There has been a lot of innovation lately when it comes to eye-tracking technology. Whether it’s a device that would allow handsfree computer interaction or a next gen pair of 3D glasses, eye-tracking capabilities seem to be incorporated into more and more designs. This is probably the most helpful use of eye-tracking technology I’ve seen, and it’s also another way that Google Glass could potentially change the lives of a lot of people for the better.
There is a way that a Google Glass app could be developed which would allow people to drive their power wheelchairs with their eyes. I am excited just writing about this because I can only imagine how much happier a quadriplegic or disabled person might become if they could control their own wheelchairs with their eyes while wearing Google Glass. And, that’s not to say there wouldn’t be other uses for eye-tracking technology to be incorporated into Google Glass.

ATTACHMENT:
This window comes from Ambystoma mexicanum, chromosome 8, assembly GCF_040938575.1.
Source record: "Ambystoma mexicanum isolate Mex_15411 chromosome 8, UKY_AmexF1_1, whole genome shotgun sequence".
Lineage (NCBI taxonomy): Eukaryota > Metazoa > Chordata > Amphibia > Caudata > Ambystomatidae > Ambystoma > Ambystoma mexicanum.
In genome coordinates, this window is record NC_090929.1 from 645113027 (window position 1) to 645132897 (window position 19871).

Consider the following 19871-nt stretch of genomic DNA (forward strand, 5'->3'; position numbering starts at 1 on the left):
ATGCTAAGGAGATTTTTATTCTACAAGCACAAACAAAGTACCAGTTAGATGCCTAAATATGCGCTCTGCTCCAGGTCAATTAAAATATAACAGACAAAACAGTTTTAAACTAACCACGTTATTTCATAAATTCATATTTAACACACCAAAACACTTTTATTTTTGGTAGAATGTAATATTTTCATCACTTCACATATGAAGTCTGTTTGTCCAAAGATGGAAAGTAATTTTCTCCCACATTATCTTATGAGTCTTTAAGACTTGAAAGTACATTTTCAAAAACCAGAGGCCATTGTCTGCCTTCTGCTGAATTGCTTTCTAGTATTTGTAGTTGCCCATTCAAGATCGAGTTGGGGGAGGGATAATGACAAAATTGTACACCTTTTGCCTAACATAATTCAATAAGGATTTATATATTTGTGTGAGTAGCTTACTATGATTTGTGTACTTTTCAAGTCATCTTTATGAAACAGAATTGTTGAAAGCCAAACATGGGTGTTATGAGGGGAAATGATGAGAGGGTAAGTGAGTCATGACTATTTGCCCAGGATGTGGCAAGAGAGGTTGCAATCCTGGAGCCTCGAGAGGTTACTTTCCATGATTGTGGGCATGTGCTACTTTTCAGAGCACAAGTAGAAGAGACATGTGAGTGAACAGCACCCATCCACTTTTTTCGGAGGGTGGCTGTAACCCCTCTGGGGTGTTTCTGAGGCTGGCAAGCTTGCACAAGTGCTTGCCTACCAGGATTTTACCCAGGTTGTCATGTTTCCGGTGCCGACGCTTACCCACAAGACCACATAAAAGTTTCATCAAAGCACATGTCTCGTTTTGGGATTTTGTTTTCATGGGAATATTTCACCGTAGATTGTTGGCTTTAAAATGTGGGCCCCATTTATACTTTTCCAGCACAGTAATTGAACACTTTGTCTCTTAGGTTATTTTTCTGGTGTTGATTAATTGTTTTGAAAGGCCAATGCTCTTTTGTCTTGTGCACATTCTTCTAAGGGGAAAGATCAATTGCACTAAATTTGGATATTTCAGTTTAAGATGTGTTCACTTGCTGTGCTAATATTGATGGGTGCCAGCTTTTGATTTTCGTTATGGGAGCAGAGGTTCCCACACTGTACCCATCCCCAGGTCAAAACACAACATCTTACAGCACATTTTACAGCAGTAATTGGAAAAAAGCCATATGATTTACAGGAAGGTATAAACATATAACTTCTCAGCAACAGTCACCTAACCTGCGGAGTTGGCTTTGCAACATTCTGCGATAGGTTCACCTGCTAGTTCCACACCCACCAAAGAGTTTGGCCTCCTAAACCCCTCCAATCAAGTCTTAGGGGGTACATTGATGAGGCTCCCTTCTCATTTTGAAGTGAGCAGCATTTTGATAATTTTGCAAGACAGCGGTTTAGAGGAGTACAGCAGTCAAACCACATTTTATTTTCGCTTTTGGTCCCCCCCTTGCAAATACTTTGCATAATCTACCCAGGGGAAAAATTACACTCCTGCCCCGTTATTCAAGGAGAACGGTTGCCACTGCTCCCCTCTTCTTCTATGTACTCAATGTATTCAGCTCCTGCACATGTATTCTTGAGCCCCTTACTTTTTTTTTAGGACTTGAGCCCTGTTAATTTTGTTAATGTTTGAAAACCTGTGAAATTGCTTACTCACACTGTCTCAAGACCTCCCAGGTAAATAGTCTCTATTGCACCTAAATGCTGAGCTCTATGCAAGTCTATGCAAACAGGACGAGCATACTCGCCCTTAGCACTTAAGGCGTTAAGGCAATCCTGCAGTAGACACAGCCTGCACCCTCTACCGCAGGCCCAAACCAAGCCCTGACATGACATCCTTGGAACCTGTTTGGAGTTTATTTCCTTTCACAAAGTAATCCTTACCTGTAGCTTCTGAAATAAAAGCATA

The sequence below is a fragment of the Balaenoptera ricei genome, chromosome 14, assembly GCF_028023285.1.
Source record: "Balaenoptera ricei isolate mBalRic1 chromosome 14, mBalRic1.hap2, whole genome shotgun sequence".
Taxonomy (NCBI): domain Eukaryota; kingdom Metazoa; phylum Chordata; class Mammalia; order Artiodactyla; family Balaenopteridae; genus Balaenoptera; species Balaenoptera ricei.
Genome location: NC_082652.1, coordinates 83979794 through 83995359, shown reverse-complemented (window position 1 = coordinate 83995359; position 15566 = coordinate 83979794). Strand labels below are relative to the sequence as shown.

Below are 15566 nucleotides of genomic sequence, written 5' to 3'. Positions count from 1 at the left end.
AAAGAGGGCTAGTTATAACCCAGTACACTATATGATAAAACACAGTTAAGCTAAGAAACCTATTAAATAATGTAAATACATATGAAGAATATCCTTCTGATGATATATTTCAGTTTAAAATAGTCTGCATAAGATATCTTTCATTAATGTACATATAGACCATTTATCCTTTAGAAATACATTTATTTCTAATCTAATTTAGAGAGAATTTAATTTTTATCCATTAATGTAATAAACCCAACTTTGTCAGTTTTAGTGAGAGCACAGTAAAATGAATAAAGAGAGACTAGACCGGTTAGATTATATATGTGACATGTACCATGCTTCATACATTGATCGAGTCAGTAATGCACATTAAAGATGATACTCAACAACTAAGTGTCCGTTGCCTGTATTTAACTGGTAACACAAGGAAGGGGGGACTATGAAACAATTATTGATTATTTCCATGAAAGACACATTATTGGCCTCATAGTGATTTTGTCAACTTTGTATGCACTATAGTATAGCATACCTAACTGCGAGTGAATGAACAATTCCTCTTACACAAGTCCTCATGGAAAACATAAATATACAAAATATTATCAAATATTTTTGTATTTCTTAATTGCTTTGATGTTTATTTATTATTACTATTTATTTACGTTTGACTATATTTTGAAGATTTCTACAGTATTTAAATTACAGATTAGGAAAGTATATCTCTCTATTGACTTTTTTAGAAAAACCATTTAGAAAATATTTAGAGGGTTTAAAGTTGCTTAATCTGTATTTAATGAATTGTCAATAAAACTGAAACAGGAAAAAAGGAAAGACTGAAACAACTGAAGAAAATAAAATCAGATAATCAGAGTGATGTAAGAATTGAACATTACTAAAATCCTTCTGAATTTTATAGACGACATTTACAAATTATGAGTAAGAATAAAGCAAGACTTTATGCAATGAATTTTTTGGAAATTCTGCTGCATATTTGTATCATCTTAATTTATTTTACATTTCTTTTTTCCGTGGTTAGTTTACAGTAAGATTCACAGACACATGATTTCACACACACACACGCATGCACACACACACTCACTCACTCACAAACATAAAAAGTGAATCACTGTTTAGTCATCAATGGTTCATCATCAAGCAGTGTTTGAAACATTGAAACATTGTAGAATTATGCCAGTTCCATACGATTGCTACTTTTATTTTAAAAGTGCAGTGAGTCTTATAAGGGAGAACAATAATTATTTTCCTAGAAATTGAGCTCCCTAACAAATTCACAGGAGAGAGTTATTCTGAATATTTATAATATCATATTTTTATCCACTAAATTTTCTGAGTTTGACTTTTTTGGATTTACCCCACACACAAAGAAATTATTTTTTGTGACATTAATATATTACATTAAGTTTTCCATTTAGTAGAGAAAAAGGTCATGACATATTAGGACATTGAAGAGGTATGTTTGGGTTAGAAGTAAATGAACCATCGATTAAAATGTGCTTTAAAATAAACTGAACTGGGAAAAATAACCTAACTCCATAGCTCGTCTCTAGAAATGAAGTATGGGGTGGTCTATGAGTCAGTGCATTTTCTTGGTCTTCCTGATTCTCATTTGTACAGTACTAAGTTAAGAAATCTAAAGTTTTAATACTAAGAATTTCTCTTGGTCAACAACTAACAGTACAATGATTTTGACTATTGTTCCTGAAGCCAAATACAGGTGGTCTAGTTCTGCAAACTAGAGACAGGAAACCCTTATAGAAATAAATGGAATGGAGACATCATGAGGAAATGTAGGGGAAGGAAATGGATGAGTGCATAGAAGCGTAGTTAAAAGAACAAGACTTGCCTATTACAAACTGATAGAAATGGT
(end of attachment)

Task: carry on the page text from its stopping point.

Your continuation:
As you know, when Google first launched their explorer program, they asked looked for testers by asking people what they would do if they had Google Glass (#ifihadglass). One of the people who responded to that question was an engineer named Steve McHugh. He wrote on Google+, “I would use the eye-tracking technology described in US patent 8,235,529 to implement a Master robotics lab project’s alternative mechanism for quadriplegic and other disabled persons to control their powered wheelchairs (start/stop, speed, turning) while displaying real-time feedback about their surroundings (dangers, obstacles, suggested routes).”
It’s a truly brilliant idea, and Steve has worked out the kinks and come up with a way that this would really be feasible. His ultimate goal would be to make this a reality by sometime next year. You can read an inspiring interview with him by clicking over here to BostInno. Steve said, “I really hope that this project becomes a reality to help anyone who could benefit from supplemental control interfaces to improve their lives.”